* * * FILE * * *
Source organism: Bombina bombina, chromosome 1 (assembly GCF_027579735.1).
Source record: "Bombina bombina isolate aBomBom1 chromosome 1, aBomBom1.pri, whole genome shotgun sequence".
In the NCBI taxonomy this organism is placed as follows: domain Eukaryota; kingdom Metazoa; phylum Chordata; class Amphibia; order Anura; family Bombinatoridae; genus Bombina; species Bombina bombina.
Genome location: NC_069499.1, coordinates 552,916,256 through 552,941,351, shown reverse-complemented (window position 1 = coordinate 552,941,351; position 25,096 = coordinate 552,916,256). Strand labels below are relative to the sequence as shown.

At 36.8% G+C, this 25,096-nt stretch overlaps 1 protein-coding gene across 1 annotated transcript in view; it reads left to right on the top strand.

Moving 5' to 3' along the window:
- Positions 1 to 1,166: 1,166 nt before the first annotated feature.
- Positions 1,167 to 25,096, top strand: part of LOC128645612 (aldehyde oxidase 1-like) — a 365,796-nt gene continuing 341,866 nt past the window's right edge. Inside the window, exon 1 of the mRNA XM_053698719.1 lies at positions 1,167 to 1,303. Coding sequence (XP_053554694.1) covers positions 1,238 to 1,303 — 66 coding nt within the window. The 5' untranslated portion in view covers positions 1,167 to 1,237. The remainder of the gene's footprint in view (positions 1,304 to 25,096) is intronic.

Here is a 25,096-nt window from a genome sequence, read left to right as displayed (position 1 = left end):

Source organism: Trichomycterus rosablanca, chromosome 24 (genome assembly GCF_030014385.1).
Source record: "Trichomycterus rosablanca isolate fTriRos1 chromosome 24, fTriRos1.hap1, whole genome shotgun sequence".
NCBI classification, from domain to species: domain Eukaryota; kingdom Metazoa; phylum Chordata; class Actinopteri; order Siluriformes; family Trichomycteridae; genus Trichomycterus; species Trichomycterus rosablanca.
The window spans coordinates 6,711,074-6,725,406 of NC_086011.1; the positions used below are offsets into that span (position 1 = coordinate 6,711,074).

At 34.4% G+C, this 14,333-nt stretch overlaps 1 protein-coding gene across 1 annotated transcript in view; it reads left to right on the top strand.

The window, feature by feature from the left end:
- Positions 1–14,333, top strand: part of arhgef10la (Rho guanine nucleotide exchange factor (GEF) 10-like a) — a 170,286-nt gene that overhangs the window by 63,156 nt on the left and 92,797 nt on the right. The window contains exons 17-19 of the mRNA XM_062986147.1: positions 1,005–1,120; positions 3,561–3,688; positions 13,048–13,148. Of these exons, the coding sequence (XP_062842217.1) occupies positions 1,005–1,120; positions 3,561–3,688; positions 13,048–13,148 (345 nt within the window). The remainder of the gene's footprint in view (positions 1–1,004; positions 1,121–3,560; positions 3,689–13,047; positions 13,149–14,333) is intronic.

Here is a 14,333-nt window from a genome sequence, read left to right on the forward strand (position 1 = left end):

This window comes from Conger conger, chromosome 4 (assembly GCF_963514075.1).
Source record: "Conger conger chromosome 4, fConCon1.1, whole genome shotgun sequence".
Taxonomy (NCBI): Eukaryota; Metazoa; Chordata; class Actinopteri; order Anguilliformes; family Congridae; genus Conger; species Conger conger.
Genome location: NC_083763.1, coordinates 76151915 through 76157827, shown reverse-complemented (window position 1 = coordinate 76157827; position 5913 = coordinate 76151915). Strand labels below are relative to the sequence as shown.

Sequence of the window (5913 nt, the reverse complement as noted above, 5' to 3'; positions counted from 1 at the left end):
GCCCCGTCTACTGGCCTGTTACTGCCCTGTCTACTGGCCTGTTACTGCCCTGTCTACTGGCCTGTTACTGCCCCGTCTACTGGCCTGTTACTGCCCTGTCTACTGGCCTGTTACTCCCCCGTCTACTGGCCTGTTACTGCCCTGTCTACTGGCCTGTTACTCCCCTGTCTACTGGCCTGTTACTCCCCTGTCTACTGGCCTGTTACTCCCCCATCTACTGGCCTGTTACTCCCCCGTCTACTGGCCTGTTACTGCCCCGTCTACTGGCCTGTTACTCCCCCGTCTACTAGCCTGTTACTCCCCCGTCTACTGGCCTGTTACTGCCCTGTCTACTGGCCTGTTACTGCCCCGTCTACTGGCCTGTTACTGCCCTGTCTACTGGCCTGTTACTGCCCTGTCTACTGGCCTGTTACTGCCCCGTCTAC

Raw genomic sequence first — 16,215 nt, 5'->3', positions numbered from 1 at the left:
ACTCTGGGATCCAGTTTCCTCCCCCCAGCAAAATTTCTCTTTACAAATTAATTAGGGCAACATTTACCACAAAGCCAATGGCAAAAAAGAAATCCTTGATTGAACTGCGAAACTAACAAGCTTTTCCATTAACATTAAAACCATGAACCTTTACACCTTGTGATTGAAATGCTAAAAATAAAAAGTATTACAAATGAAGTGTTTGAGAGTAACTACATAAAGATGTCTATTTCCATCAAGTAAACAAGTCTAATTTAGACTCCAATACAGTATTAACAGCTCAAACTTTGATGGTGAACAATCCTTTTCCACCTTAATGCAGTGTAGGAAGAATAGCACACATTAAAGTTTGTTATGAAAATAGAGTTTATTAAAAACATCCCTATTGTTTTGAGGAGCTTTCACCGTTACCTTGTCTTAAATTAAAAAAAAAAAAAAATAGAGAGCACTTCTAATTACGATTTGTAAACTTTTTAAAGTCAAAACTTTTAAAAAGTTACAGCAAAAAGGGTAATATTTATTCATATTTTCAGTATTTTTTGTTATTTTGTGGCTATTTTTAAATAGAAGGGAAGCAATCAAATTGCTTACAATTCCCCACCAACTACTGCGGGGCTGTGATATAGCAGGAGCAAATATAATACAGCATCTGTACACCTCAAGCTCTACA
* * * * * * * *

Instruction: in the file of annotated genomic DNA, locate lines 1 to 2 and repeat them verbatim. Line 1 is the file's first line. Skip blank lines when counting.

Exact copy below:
Source organism: Bombina bombina, chromosome 1 (assembly GCF_027579735.1).
Source record: "Bombina bombina isolate aBomBom1 chromosome 1, aBomBom1.pri, whole genome shotgun sequence".